Jamil K, Huang X, Hayashida D, Lodaya K. (2022). The Hepatorenal Syndrome (HRS) Patient Pathway: Retrospective Analysis of Electronic Health Records. Current Therapeutic Research
Hepatorenal syndrome (HRS) is among the leading causes of hospitalization and mortality in patients with chronic liver disease.
To assess the HRS patient journey from preadmission to postdischarge to understand patient characteristics, disease progression, treatment patterns, and outcomes.
We conducted a retrospective study using real-world data from a nationwide electronic health record database (Cerner Health Facts, Kansas City, Missouri). We used ICD-9/10 diagnosis codes to identify patients hospitalized with HRS between January 1, 2009, and January 31, 2018. We assessed patient characteristics and history, clinical presentation, treatment, and outcomes. Regression analysis was conducted to assess the association between patient characteristics and survival while adjusting for demographic and clinical covariates.
The study included 3563 patients (62% men). Precipitants of HRS included gastrointestinal bleeding (18%), diuretics and infections (30%), and paracentesis (26%). Although 21% of patients had liver injury exclusively associated with alcohol use, 20% had hepatitis C, 8% had nonalcoholic steatohepatitis, and the etiology of the remainder (51%) was either some combination of conditions or unknown. A total of 42% of patients received vasopressors, including octreotide and midodrine (10%), other combinations of vasopressors (11%), or another single vasopressor (21%). In-hospital mortality was 34%, and 14% of patients were discharged to hospice. Regression analysis showed patients with acute-on-chronic liver failure had higher mortality in acute-on-chronic liver failure grades 1 (odds ratio = 1.59), 2 (odds ratio = 2.49), and 3 (odds ratio = 4.53) versus no acute-on-chronic liver failure. Among survivor patients, 38% were readmitted within 90 days of discharge; 23% of readmissions were HRS-related.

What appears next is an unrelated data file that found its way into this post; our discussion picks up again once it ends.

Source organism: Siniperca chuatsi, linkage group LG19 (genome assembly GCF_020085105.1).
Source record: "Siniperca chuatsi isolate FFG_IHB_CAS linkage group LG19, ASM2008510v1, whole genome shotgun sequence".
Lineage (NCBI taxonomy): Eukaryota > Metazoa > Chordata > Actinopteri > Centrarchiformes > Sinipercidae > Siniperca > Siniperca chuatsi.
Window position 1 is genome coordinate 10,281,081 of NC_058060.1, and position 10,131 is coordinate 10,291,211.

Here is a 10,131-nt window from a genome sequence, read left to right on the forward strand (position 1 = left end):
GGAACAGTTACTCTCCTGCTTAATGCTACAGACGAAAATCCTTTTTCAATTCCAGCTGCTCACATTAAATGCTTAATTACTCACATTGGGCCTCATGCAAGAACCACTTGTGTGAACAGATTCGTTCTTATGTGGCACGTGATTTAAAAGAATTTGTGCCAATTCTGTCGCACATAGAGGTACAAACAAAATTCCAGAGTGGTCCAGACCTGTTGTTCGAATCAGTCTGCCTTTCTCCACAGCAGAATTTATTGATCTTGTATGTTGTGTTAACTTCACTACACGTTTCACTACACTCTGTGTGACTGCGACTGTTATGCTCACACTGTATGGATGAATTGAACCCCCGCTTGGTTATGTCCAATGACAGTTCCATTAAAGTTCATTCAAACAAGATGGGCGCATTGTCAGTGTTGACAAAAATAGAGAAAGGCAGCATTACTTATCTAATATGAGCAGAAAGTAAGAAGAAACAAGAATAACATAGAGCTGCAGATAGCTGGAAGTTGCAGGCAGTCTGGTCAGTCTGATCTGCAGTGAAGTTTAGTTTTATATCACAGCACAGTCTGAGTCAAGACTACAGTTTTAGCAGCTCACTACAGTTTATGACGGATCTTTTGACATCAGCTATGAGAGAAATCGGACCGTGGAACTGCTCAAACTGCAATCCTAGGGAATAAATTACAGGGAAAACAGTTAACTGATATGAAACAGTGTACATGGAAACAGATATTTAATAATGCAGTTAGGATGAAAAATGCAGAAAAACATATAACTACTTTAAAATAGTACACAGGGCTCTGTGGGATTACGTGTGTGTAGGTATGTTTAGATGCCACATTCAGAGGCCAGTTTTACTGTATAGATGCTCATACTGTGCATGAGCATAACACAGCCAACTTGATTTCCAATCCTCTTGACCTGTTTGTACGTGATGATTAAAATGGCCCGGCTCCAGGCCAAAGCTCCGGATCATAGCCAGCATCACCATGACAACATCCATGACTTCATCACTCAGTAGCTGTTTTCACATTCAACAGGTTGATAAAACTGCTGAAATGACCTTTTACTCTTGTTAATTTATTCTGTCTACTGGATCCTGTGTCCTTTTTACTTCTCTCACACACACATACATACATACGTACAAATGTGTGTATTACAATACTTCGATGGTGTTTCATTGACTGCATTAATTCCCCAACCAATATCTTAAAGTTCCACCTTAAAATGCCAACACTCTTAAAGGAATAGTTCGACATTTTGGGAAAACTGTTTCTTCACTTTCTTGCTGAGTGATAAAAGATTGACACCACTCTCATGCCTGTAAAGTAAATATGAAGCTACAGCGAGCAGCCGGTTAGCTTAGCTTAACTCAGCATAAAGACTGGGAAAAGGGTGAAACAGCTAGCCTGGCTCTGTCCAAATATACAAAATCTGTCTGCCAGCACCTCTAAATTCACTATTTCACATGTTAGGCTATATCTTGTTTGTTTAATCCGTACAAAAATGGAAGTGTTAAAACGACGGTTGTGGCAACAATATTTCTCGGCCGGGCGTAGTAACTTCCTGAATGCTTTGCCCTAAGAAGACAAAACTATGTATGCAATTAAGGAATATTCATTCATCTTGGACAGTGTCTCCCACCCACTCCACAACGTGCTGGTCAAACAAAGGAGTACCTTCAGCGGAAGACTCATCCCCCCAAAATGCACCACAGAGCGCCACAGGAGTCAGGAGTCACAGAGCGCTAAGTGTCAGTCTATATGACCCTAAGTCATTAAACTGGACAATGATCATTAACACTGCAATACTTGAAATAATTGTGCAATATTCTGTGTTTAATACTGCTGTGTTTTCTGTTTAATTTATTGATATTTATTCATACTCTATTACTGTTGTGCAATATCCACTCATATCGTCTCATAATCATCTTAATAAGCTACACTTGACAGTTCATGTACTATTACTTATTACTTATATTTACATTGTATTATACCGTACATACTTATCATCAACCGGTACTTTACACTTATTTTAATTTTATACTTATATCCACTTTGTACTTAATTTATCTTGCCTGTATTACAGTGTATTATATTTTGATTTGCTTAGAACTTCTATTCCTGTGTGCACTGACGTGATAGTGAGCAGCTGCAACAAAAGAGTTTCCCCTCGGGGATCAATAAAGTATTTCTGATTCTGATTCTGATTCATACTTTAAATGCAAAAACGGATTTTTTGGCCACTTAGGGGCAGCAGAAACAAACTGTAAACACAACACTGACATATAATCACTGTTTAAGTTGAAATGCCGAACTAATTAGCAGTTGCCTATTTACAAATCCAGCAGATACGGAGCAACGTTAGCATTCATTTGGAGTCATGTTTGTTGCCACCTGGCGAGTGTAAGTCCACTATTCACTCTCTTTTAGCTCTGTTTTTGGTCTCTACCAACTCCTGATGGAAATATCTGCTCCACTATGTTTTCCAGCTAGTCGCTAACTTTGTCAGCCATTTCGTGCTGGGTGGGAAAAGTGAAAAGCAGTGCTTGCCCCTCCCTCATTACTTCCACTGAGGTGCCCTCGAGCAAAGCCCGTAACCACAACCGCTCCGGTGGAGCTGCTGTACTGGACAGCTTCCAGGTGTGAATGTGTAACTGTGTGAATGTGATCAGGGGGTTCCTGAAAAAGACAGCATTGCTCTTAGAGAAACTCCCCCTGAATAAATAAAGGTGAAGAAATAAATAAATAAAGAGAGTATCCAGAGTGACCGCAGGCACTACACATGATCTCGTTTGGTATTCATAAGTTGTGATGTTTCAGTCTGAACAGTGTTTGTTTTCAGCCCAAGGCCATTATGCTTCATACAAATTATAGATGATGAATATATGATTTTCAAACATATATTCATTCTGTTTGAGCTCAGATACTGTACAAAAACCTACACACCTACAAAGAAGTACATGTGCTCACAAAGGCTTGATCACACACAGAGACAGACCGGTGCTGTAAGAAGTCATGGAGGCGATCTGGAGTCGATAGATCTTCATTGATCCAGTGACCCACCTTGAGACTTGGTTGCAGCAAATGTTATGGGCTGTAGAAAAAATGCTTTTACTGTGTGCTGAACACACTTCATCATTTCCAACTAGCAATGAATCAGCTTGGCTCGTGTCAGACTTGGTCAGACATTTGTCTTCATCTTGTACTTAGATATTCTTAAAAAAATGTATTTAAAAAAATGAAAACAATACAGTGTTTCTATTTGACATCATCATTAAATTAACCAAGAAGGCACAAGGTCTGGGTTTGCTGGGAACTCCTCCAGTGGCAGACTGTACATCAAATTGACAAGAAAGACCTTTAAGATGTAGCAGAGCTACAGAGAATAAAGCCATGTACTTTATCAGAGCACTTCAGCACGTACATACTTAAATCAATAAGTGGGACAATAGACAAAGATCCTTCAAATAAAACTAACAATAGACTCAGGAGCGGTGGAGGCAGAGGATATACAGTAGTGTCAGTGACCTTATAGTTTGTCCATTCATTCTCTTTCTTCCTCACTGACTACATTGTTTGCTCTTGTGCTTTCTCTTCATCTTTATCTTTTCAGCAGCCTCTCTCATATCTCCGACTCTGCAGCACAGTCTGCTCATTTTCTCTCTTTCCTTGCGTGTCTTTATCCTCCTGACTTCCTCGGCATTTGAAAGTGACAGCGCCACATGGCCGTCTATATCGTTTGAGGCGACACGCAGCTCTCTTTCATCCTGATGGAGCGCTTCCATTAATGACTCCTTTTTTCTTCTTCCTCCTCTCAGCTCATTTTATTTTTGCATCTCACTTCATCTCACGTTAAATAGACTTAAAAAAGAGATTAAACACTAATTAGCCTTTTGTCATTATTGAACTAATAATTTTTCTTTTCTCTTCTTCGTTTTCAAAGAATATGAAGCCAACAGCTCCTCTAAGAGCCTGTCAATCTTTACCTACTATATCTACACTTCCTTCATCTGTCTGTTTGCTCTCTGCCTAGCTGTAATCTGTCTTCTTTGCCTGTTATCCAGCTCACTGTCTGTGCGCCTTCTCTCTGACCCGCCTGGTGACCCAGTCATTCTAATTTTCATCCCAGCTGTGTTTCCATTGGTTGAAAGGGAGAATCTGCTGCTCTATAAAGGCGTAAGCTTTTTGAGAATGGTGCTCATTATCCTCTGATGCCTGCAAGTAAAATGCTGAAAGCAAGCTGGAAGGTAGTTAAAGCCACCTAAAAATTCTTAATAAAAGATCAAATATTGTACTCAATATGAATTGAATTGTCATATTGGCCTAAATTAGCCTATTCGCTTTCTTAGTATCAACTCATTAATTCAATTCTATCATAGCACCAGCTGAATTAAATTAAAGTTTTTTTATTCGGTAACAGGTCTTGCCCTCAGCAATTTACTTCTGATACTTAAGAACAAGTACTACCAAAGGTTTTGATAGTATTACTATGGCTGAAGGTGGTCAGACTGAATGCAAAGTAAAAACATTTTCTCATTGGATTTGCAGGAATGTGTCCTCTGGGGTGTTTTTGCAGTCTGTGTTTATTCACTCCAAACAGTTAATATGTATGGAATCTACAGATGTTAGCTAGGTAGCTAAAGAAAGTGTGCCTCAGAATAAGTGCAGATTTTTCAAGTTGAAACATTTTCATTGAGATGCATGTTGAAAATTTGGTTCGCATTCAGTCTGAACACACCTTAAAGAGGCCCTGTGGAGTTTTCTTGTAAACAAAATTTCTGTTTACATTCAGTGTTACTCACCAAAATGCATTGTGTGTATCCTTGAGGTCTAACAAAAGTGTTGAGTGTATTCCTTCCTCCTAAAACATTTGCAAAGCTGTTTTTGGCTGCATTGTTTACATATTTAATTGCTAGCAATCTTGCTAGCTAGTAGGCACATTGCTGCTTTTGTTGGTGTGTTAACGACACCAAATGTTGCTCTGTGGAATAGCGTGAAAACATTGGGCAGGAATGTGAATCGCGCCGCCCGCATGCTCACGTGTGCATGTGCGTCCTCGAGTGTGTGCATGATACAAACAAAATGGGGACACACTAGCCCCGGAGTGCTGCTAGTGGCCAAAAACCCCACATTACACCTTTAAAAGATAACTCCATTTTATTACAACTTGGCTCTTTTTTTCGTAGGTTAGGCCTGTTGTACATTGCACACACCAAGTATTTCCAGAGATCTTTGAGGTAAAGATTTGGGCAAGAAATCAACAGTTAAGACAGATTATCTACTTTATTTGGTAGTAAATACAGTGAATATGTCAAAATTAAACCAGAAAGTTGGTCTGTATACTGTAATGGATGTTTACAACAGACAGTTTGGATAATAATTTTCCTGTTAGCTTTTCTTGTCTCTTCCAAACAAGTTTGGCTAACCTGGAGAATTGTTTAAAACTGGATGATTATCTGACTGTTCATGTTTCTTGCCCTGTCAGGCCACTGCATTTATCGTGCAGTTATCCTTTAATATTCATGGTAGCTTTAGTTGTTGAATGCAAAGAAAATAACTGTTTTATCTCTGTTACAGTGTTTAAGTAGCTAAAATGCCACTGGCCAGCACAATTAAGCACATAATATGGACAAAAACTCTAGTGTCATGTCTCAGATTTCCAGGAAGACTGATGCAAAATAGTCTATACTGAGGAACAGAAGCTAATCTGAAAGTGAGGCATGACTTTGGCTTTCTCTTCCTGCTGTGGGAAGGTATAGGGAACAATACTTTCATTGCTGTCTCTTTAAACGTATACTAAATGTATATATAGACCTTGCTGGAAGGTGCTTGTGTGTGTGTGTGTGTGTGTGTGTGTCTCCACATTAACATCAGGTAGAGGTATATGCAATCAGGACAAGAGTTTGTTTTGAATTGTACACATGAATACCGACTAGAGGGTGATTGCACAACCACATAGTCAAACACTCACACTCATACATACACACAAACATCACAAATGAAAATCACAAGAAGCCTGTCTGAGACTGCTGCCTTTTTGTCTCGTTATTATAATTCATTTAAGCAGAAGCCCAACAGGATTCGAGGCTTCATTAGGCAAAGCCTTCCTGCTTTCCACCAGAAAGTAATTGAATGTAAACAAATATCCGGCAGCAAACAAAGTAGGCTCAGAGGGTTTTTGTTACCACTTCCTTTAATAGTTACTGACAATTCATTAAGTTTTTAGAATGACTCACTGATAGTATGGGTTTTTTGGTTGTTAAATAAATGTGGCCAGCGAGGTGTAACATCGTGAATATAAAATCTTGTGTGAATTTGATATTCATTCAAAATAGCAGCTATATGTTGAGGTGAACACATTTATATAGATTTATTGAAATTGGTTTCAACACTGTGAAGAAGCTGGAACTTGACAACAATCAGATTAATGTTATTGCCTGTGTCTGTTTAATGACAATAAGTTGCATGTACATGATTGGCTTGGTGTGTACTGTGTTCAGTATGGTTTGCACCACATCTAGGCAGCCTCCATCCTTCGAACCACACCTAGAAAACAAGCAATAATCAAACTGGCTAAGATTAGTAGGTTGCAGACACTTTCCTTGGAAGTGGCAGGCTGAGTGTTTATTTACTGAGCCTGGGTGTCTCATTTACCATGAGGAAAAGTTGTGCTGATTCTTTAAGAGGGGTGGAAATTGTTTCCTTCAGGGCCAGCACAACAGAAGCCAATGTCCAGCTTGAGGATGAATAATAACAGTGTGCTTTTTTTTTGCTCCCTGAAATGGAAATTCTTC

The HRS patient journey presented in this study highlights inconsistencies in, and provides insight into, associated hospital-based treatment strategies. A mortality rate of 34% along with a readmission rate of 23% associated with HRS-related complications warrant more disease awareness and effective treatment. Further research is needed to examine the interactions between the etiology of cirrhosis, precipitants, treatment, and outcomes.